Tropical Storm Cristobal made landfall in Mexico’s Gulf coast state of Campeche on Wednesday, dumping heavy rain on the already soaked region ahead of an expected eventual turn toward the United States, the U.S. National Hurricane Center said.
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The Mexican army evacuated 138 people in Campeche after floodwaters threatened homes, and police in Campeche reported water washing across highways.
The storm’s sustained winds weakened to 50 mph (85 kph) after it moved inland, where it was expected to become a tropical depression by Thursday, before heading back into the Gulf of Mexico on Friday, where it could gather strength again.
By Sunday it could move north and threaten the U.S. Gulf Coast.
While Cristobal is forecast to regain tropical storm strength as it nears the U.S. coast, “the model guidance currently suggests that the atmospheric environment over the Gulf will not be very conducive for strengthening,” the hurricane center wrote.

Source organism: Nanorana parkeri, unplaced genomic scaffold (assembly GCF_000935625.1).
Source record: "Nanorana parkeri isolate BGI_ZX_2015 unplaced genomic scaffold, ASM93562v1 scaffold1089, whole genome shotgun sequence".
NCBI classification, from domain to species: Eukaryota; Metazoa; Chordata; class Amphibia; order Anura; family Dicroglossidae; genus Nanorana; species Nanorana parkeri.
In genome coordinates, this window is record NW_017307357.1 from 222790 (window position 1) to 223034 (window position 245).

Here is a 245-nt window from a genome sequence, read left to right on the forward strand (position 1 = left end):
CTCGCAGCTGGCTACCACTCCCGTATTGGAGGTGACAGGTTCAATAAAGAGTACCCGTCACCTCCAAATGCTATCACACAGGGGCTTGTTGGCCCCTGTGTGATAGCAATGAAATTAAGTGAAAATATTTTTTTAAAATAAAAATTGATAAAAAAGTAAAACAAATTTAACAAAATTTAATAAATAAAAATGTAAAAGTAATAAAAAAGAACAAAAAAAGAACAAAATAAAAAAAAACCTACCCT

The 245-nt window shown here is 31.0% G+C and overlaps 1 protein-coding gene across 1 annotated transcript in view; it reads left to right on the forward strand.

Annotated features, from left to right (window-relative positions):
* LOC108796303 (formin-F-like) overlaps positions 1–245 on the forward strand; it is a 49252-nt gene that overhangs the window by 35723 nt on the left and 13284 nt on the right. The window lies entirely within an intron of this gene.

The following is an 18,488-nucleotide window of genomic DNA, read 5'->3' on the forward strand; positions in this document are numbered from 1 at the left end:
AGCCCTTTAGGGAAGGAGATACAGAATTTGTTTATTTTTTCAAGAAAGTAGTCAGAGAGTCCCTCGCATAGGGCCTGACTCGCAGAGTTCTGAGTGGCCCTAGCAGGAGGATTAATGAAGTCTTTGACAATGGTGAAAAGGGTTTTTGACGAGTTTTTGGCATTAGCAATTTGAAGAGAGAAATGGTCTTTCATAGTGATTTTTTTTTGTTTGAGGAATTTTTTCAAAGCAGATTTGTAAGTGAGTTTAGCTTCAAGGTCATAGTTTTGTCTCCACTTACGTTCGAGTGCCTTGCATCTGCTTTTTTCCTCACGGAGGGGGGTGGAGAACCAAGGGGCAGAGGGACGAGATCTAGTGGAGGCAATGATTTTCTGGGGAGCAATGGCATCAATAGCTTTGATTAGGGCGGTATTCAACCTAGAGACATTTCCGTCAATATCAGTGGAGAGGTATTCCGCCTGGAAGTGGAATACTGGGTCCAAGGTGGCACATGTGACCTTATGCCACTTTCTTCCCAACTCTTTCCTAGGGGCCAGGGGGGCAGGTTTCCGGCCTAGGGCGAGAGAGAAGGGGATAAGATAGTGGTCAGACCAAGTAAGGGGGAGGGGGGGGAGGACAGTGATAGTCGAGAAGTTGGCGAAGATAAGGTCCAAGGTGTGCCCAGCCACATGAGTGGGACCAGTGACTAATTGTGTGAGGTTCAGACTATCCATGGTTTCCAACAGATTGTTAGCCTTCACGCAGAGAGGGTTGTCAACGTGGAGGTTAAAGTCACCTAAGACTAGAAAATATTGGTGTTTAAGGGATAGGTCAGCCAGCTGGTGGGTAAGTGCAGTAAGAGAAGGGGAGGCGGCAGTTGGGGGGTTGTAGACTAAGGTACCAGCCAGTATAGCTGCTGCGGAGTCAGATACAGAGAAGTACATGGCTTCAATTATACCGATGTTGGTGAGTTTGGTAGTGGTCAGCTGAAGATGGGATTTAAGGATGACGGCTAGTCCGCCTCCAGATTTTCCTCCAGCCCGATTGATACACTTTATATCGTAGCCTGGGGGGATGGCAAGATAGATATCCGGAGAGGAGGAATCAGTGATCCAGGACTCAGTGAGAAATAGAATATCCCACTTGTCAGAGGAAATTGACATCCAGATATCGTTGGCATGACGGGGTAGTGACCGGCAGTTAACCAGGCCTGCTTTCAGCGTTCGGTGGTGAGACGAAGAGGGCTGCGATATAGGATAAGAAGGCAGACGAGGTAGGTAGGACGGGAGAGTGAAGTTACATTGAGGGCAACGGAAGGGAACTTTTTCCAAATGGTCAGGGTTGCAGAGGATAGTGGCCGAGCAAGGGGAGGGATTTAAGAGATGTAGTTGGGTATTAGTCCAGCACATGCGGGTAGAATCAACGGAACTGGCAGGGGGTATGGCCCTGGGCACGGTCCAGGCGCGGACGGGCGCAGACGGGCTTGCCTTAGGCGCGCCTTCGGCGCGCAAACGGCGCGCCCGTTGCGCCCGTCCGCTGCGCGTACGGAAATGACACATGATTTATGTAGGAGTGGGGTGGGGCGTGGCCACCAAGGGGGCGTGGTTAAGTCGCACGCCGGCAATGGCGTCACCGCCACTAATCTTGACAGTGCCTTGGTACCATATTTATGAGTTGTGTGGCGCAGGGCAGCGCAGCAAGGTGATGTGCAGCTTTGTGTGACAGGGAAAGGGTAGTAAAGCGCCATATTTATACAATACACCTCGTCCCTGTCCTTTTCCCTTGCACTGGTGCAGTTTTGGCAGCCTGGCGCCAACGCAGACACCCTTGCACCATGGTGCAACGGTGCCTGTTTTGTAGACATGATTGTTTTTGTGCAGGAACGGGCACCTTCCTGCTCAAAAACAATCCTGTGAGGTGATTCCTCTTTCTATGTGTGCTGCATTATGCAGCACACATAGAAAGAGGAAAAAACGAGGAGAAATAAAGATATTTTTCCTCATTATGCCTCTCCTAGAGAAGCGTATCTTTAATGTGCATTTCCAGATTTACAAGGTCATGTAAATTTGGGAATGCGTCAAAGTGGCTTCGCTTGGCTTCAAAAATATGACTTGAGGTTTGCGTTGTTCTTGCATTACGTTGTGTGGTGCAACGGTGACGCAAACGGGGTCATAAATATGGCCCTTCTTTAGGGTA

Forecasters expected Cristobal to meander along Mexico’s Gulf coast Wednesday and Thursday, causing severe flooding.
The hurricane center said the storm made landfall Wednesday morning near Atasta, just west of the major oil production town of Ciudad del Carmen. Late in the afternoon, the storm was moving southeast at about 3 mph (96 kph), and was centered about 20 miles (35 km) south of Ciudad del Carmen.
President Andrés Manuel López Obrador was in Campeche’s capital Wednesday as part of his weeklong tour promoting a train project. He was about 145 miles (235 kilometers) from where the storm made landfall.
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Cristobal formed Tuesday from the remnants of the Pacific Tropical Storm Amanda that had caused deadly flooding and landslides in Central America. At least 22 deaths in El Salvador and Guatemala were blamed on the storm.
Cristobal was the earliest third named storm of an Atlantic hurricane season on record. In 2016, Tropical Storm Colin formed in the Gulf on June 5.